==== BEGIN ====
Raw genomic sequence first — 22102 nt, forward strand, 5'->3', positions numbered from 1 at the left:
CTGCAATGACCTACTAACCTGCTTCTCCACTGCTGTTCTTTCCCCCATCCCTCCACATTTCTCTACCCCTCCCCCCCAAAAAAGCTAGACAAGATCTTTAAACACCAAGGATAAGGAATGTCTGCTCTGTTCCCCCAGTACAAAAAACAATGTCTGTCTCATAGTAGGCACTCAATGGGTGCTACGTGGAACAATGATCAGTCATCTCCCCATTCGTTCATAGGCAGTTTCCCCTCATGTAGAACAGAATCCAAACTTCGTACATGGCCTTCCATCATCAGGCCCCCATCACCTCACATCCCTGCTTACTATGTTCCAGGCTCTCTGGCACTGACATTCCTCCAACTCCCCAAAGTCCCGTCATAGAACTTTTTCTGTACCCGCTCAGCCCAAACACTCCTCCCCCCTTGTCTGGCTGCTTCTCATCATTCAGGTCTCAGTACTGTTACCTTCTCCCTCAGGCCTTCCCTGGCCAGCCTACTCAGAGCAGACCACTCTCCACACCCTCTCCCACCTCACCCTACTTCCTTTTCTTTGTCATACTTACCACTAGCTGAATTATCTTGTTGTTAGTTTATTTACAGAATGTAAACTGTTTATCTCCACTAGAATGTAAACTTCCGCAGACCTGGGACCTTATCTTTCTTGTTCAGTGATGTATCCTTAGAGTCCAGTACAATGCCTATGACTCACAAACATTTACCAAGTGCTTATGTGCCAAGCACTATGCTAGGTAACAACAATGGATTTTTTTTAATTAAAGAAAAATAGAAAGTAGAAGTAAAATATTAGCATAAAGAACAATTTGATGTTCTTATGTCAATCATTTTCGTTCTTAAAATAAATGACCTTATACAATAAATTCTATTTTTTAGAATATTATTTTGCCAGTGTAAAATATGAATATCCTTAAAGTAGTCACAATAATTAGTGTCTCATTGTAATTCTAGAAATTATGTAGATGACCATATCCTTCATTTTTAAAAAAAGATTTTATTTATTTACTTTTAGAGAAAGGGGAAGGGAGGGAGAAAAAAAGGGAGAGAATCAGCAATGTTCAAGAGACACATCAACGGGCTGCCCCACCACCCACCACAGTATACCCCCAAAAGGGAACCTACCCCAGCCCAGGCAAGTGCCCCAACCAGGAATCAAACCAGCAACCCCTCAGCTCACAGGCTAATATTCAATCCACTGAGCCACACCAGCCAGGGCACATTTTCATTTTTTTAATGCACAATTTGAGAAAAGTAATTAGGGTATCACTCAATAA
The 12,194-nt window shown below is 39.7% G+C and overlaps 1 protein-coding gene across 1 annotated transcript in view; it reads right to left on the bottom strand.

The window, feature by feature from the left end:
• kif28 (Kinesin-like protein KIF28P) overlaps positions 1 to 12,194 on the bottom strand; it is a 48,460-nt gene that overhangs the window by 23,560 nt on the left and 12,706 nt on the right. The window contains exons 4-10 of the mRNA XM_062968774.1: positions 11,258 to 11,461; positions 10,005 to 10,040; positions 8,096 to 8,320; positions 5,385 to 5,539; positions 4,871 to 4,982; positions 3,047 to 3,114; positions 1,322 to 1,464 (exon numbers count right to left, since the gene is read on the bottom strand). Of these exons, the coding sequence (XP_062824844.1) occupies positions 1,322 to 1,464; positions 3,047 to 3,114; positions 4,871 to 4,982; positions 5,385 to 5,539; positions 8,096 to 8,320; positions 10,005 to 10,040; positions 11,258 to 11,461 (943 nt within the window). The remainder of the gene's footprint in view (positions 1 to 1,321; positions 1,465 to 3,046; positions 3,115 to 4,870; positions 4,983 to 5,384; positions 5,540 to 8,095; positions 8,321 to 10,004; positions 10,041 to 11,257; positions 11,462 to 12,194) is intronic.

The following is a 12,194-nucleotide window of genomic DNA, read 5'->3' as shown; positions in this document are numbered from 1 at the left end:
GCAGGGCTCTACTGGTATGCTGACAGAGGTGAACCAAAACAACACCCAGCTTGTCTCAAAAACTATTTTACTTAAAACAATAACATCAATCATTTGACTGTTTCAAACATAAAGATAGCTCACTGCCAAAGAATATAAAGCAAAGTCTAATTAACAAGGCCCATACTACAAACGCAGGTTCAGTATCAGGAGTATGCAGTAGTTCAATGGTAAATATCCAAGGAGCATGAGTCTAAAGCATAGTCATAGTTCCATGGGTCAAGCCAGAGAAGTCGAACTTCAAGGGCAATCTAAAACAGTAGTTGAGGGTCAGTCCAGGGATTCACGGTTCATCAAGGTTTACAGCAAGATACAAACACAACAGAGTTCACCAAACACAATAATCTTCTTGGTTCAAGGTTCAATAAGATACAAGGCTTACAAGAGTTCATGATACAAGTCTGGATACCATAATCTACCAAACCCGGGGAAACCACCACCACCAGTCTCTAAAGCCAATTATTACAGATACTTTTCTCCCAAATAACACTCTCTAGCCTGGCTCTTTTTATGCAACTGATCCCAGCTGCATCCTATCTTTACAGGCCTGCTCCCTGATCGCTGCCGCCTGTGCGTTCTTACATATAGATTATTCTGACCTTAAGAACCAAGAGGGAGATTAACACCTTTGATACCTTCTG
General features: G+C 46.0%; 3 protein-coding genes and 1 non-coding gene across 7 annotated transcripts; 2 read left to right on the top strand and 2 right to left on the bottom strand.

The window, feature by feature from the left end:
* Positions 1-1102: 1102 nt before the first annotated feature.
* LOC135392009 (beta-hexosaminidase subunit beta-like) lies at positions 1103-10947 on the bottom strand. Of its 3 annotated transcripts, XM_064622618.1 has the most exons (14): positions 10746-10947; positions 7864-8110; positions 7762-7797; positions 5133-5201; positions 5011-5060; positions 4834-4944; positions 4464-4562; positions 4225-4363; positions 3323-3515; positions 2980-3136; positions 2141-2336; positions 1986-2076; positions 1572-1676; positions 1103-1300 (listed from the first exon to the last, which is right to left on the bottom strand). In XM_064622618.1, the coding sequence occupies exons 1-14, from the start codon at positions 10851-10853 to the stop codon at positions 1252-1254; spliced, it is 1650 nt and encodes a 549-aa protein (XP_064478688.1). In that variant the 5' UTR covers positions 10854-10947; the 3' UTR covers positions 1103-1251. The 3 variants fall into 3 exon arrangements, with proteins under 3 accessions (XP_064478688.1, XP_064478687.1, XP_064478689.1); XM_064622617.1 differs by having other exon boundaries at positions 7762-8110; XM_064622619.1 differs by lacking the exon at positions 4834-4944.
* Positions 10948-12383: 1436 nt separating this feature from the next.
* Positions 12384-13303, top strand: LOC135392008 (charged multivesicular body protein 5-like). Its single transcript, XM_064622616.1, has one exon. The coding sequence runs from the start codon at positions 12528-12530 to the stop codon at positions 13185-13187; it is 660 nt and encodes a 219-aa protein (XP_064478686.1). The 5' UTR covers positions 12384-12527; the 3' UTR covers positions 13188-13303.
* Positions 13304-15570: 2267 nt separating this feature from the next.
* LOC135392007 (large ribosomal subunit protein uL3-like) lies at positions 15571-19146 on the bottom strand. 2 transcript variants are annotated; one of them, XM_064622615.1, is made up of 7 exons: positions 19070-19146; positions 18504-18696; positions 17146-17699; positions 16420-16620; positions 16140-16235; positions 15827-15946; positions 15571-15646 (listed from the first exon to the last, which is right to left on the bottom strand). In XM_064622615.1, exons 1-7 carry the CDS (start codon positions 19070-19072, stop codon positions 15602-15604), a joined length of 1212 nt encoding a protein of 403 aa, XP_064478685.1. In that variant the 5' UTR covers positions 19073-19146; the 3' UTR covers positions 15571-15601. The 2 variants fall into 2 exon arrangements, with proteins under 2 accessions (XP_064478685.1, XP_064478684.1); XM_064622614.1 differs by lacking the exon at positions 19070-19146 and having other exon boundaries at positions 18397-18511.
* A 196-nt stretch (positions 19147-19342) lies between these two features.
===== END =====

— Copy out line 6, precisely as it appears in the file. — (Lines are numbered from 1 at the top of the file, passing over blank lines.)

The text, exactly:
The following is a 12,194-nucleotide window of genomic DNA, read 5'->3' as shown; positions in this document are numbered from 1 at the left end: